How Much of Your Portfolio Should Be in Bonds?
The answer to this question depends on that asset allocation that is right for you, your goals, your age and your appetite for risk.
Asset allocation describes the percentage of total assets invested in different investment categories, also known as asset classes. The most common broad financial asset classes are stocks (or equity), bonds (fixed income) and cash. Real estate, precious metals and “alternative investments” such as hedge funds and commodities can also be viewed as asset classes.
Each broad asset class has various subclasses with different risk and return profiles. In general, the more return an asset class has historically delivered, the more risk that its value could fall as well as rise because of greater price volatility. To earn higher potential returns, investors have to take higher risk.
Asset classes differ by the level of potential returns they have historically generated and the types of risk they carry. Virtually all investments involve some type of risk that you might lose money.
Asset subclasses of stocks include:
- Large cap stocks stocks of large, well established and usually well known companies
- Small cap stocks stocks of smaller, less well known companies
- International stocks stocks of foreign companies
Large cap, small cap and international stocks can in turn be considered:
- Value stocks whose prices are below their true value for temporary reasons
- Growth stocks of companies that are growing at a rapid rate.
Asset subclasses of bonds include:
- Different maturities long-term (10 years or longer), intermediate-term (3-10 year) or short-term (3 years or less)
- Different issuers government and agencies, corporate, municipal, international
- Different types of bonds callable bonds, zero-coupon bonds, inflation-protected bonds, high-yield bonds, etc.
Stocks are generally considered a risky investment because, among other things, their values can decline if the stock market goes down (market risk) or the issuing company does poorly (company risk). As owners of the company, stockholders are paid after all creditors, including bond holders, are paid. In theory at least, a stock’s value can go to zero. Historically, stock prices have been the most volatile of all the different types of investments, meaning their prices can move up and down quickly, frequently and not always in a predictable way.
Bonds are considered less risky than stocks because bond prices have historically been more stable and because bond issuers promise to repay the debt to the bondholders at maturity. That promise is generally kept unless the issuer falls on hard times; some bonds have credit risk based on the financial health of their issuer. When a bond issuer goes into bankruptcy, bondholders are paid off before stockholders. Bonds are also vulnerable to interest rate risk: when interest rates rise, bond prices fall and vice versa.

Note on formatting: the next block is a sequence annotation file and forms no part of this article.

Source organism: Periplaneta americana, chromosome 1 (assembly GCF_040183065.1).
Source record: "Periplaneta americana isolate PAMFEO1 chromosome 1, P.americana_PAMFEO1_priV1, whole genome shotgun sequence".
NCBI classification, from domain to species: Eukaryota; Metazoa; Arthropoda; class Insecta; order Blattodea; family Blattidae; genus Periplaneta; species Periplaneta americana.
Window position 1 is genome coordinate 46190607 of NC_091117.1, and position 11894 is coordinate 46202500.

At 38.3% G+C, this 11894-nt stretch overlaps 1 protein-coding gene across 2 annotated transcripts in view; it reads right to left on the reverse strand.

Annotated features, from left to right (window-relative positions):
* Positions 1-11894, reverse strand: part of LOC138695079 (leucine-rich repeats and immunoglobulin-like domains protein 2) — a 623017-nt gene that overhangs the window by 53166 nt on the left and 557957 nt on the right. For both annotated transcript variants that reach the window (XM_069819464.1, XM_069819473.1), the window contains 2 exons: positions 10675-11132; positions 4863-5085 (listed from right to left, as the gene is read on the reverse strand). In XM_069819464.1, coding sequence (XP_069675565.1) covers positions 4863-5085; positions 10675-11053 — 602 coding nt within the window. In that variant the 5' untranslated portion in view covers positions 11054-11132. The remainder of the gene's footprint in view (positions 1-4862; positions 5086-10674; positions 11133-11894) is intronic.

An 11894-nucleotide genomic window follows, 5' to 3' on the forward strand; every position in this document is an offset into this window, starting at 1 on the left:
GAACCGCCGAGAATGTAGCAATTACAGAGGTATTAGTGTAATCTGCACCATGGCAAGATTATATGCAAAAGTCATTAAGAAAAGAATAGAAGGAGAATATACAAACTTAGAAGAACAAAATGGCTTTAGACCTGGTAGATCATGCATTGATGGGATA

Cash investments carry opportunity risk. For example, investing in very safe, short-term investments like Treasury bills may protect you from loss, but you may miss the opportunity of more generous returns offered by other investments. Even people who keep their money under their mattress have the risk that their money will be worth less in the future because of inflation that reduces the purchasing power of the cash.
Smart investors do not put all their assets in one type of investment or “asset class.” Instead, they spread or diversify their risk by investing in different types of investments. When one asset class is performing poorly, another may be doing well and compensating for the poor performance in the other.
Some studies have shown that overall asset allocation is more important to investment success than the choice of investments within the allocation.
“Model” Asset Allocations
Investment firms often publish recommended asset allocations based on their outlook for the relative performance of the stock, bond and money markets.
Personal finance Web sites and different types of investment advisers sometimes offer standard asset allocation recommendations for people of different age ranges or risk tolerance. The asset allocation that is right for you, however, depends on several personal factors, such as life and financial goals, and will change over time with different life events.
Personalize, review, revise as needed
Once you establish your optimal asset allocation which takes into account return objectives, risk tolerance and time horizon, you need to review your investments regularly to see if your portfolio matches your plan and if your plan is still right for your age and goals. When one asset class performs well or poorly, it can shift your asset allocation. You can bring it back in line by “rebalancing” or selling assets that have appreciated and buying those that have fallen in price. In this way, asset allocation enforces a good discipline of selling high and buying low.
Younger investors may want to allocate their longer-term retirement assets to riskier investments such as equities or stock, because they have time to ride out the market’s ups and downs. With age, however, asset allocations may shift toward safer investments such as bonds because retirement is getting closer and older investors should be more concerned about keeping what they have saved and gained.
Take time every six months to a year or two to be sure your asset allocation matches your plan and that your plan remains appropriate for your age and goals. If not, you may want to take the steps to make sure your plan is appropriate for your age and goals and balance your asset allocation to match your plan. Your investment advisor can help with this process.